Sharing Strength in Japan

Takashi Lee is the Country Manager for Timberland Japan.  Below, he shares with us his recent experience traveling to and serving survivors in parts of Japan that were devastated by the earthquake and subsequent tsunami in March.

On the early morning of June 29th, I was on the Tohoku Shinkansen (bullet train) heading for Ichinoseki, Iwate Prefecture, which is in the northern part of Japan about 400km away from Tokyo. It’s been more than four months since the Great East Japan Earthquake occurred, but even now, I am sometimes struck by the false sensation that the earth is shaking.

When the huge earthquake hit Japan on the afternoon of March 11th, I was on the 3rd floor of the building in Tokyo where TBL Japan office is located. Slow but forceful shaking continued for some time, and the magnitude was never a sort of what I had experienced in my life, and I thought then that “the time” was finally approaching to us. All the people in Japan are aware that a fatal earthquake will never fail to happen sometime, but we had been doing wishful thinking that it wouldn’t take place during our lifetime. Unfortunately, it did happen four months ago.

Months later, there’re still a really large number of sufferers who are in desperate need of any kind of support. So, we, TBL Japan employees as a team, decided to turn all the resources to disaster-related activities this year, in place of engaging in usual CSR activities. We have also given up participating in the tree-planting tour to the Horqin Desert this year so that we can send as many employees as possible to the disaster-stricken areas, because we think that the most socially-significant CSR activities we can do now is to help those affected by the quake. This time, as the first step, 12 TBL Japan employees including myself, decided to participate in volunteer work in a stricken area, working together with an NGO Peace Winds Japan.

It was a three-hour ride from Tokyo to Ichinoseki by Shinkansen. When I got off the train, I felt the scenery around the station looked just normal, as Ichinoseki is located inland and far away from coastal areas that were heavily devastated by the tsunami. Tens of thousands of people died or are still missing mostly in those coastal areas.

From the station, we then got on a chartered microbus for Ofunato where we were going to do the volunteer work at a temporary housing site. On our way to Ofunato, we passed through a beautiful coastal town Rikuzentakata, one of the most heavily hit areas by the tsunami. The town is located on the northeastern coast of Japan, along the Pacific Ocean, and was famous for a scenic area with around 70,000 pine trees, but they were completely destroyed by the tsunami. Only one of the trees survived. Local residents see it as a symbol of reconstruction.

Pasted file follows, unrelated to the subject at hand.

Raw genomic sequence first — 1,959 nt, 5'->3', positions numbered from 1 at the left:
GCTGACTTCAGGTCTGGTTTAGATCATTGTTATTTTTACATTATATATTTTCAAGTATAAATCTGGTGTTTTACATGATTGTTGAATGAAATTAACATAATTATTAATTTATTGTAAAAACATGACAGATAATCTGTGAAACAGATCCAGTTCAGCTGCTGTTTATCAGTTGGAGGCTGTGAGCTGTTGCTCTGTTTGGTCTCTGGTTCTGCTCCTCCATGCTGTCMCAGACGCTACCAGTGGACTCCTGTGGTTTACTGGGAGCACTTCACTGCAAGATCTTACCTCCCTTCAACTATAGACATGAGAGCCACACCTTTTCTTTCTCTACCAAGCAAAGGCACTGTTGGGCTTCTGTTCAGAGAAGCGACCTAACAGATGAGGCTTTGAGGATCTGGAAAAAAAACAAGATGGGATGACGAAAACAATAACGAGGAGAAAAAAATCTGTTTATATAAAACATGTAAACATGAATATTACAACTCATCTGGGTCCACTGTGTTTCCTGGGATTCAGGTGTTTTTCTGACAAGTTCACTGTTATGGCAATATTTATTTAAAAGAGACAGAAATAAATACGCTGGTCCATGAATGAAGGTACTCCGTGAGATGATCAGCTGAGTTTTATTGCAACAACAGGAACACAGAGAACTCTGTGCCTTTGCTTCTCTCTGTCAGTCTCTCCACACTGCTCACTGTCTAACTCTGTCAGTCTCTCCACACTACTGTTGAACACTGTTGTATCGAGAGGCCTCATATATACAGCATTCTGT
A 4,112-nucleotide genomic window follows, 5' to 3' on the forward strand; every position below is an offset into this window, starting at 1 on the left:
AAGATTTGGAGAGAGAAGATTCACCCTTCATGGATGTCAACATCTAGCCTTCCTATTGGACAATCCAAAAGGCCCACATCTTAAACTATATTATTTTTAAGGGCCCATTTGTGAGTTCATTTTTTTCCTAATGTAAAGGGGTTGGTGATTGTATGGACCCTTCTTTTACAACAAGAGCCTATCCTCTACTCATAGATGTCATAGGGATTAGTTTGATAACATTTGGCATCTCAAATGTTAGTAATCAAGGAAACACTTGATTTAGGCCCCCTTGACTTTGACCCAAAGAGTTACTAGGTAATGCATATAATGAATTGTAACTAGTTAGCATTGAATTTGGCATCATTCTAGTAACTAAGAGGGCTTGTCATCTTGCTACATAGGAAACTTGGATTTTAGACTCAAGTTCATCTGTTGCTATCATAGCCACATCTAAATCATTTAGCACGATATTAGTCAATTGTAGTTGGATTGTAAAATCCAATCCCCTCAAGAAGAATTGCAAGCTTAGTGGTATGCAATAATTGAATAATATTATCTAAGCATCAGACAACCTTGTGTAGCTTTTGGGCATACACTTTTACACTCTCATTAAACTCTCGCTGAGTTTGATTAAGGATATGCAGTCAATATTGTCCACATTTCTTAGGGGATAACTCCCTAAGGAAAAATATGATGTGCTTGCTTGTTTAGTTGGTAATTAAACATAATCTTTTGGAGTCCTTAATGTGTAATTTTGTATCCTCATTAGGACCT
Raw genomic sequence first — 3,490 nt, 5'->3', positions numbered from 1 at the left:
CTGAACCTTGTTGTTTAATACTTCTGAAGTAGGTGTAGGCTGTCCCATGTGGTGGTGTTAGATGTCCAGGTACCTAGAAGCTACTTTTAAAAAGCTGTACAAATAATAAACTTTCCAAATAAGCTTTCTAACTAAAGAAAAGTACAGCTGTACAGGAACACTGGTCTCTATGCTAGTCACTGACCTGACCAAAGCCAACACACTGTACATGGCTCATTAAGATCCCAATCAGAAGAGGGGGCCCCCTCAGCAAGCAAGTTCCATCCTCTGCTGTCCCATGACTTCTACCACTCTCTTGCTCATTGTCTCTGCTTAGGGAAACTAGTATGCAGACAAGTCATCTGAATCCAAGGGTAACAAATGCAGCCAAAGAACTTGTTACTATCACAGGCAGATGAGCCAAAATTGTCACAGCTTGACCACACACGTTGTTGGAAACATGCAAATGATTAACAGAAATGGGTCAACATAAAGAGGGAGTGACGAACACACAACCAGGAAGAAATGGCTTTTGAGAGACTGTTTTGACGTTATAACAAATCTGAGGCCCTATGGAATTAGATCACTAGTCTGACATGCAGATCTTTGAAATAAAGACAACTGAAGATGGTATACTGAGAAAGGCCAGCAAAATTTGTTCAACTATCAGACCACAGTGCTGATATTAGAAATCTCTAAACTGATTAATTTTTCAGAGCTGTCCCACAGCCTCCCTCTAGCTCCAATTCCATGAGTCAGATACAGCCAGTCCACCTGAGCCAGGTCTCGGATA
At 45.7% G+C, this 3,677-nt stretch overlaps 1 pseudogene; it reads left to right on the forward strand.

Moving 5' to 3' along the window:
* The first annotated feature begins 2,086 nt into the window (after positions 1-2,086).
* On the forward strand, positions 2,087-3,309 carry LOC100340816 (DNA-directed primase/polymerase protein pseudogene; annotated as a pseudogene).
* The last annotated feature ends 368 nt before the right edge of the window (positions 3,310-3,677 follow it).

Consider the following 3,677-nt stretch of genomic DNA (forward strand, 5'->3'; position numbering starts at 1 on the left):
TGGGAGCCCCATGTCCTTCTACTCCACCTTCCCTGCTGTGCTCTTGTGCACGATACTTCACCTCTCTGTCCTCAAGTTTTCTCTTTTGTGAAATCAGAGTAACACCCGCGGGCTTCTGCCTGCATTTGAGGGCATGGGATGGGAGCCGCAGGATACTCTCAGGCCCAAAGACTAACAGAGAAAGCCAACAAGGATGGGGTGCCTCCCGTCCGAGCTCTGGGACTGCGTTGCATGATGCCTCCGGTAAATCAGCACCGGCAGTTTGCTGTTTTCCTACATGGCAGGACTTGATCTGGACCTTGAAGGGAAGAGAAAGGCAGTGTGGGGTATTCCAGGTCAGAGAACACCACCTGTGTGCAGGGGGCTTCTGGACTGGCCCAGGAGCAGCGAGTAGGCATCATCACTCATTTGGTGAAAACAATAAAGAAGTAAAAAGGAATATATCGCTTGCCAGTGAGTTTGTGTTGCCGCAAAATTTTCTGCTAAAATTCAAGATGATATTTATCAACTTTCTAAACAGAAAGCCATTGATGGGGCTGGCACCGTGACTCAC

Only one pine tree survived, which people see as a symbol of reconstruction

The quake at Rikuzentakata registered a magnitude of 6, and the tsunami that followed 30-40 minutes after the quake reached a height of 16 meters. About 1,800 people died out of the total population of 24,000, with 3,600 houses being totally destroyed.

Before going there, I had seen the spectacle of the town repeatedly on television, and I expected what I would see there. But when I saw the actual scene through my very eyes, I felt utterly helpless in the face of the cruel reality. I was at a loss for words, just opening my eyes wide. As far as I could see, all the structures – I heard there were office buildings, houses, city halls, schools, baseball stadium – were reduced to heaps of rubble to leave nothing on the horizon. Along the road were piles of cars that were smashed out of shape. The entire town was literally “washed away,” and disappeared from the landscape. What I saw there was too divorced from reality and I couldn’t even imagine what actually happened.

Everything was washed away at Rikuzentakata

Passing through the town, we further took the ride on the bus and after two hours from Ichinoseki, we finally got to Ofunato. This town is a part of a wide-spread, coastal national park well known for a beautiful ria shoreline, and is also one of the most heavily hit areas by the tsunami. We could only see the complete view of the town from a distant hilltop, but even from such a faraway place, we could see that the coastal part of the town was wiped out by the tsunami, making it a wasteland.

We finally got to a temporary housing site located at the edge of Ofunato. There’re 27 houses at the site, which were almost completed and ready for occupation. The house was prefabricated, built in a row-house style. Floor plan for each house varied according to the household composition, and average area for 4-6 people seemed to be around 30 square meters at the most. Even with such a small size, it must be a great relief for sufferers to be able to move into an independent space, as they had been living for months in evacuation centers, typically school gyms or public halls, where they are crammed without any personal privacy. Each house at the temporary housing site was furnished with a bathtub, television set, refrigerator, washing machine, and air-conditioning. I thought the houses were much better equipped than those in other countries. But the biggest problem for the people to live there is that they have to bear all the cost of living once they settle down into such a temporary house out of an evacuation center. Needless to say, many of the people lost their jobs and have no income, and yet still have to repay housing loans for houses that no more exist. Furthermore, they can stay in those temporary houses only up to a maximum of two years and have to find their own during that time.